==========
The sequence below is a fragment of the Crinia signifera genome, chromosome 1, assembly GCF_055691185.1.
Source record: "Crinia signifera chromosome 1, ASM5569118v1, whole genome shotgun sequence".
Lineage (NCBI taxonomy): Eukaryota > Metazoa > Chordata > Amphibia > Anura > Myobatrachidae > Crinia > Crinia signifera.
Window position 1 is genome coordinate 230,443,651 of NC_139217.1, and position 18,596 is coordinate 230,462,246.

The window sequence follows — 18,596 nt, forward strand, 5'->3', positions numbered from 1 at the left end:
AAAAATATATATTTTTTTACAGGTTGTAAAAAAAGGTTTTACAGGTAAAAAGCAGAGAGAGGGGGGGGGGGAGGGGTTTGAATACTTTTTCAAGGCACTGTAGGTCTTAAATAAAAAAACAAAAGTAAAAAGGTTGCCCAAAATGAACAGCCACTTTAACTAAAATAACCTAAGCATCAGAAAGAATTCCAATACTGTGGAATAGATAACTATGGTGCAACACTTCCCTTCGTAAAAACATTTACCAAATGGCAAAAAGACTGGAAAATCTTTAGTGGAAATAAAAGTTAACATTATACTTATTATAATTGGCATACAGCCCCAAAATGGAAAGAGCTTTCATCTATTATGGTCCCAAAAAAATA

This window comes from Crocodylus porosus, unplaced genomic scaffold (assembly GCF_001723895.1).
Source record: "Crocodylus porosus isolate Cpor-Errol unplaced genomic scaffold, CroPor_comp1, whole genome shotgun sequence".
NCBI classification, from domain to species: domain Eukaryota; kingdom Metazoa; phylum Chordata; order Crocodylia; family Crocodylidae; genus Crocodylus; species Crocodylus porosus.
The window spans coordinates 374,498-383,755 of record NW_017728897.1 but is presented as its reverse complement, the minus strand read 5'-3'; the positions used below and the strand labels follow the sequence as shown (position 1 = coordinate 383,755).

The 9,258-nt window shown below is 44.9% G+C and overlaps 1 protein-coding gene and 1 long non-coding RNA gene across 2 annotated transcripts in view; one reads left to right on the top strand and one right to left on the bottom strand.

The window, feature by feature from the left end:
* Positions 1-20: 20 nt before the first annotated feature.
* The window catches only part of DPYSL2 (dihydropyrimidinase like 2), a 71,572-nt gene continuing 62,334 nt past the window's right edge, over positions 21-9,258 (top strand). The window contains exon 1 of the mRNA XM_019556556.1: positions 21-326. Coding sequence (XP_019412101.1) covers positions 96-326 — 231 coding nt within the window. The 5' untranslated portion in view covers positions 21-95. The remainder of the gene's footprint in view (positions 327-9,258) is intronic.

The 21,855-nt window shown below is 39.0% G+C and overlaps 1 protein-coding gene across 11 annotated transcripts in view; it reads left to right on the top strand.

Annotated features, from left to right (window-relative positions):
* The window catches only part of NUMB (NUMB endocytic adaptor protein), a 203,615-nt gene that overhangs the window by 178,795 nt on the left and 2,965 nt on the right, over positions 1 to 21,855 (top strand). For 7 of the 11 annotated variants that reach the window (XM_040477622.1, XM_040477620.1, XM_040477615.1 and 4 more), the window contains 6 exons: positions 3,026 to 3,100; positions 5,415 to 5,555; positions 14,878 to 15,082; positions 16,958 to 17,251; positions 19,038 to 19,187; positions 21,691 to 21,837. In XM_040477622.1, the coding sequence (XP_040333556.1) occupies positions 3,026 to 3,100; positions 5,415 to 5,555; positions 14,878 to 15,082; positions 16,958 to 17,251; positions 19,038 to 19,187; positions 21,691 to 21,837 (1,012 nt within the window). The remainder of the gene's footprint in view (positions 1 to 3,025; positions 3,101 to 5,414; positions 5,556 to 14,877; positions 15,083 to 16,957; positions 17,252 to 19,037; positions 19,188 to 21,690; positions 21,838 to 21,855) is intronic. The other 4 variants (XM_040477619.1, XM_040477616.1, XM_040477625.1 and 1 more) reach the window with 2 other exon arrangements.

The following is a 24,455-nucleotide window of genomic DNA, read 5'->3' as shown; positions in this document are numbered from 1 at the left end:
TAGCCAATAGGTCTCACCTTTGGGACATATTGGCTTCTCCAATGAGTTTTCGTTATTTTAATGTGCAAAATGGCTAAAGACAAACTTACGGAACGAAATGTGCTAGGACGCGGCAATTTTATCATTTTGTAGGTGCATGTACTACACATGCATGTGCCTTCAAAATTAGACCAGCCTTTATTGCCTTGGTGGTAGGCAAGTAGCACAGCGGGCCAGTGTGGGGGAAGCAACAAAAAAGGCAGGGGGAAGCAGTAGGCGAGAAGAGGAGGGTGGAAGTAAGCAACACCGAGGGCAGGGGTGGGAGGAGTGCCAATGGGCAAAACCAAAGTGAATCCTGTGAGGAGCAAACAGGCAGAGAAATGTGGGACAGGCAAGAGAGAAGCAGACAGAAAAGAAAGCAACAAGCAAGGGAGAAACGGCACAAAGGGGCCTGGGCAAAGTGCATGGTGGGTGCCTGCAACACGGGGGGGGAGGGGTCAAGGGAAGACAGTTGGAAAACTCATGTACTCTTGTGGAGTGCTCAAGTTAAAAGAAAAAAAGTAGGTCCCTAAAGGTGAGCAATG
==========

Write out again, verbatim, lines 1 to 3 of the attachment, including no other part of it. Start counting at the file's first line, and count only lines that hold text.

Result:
The sequence below is a fragment of the Crinia signifera genome, chromosome 1, assembly GCF_055691185.1.
Source record: "Crinia signifera chromosome 1, ASM5569118v1, whole genome shotgun sequence".
Lineage (NCBI taxonomy): Eukaryota > Metazoa > Chordata > Amphibia > Anura > Myobatrachidae > Crinia > Crinia signifera.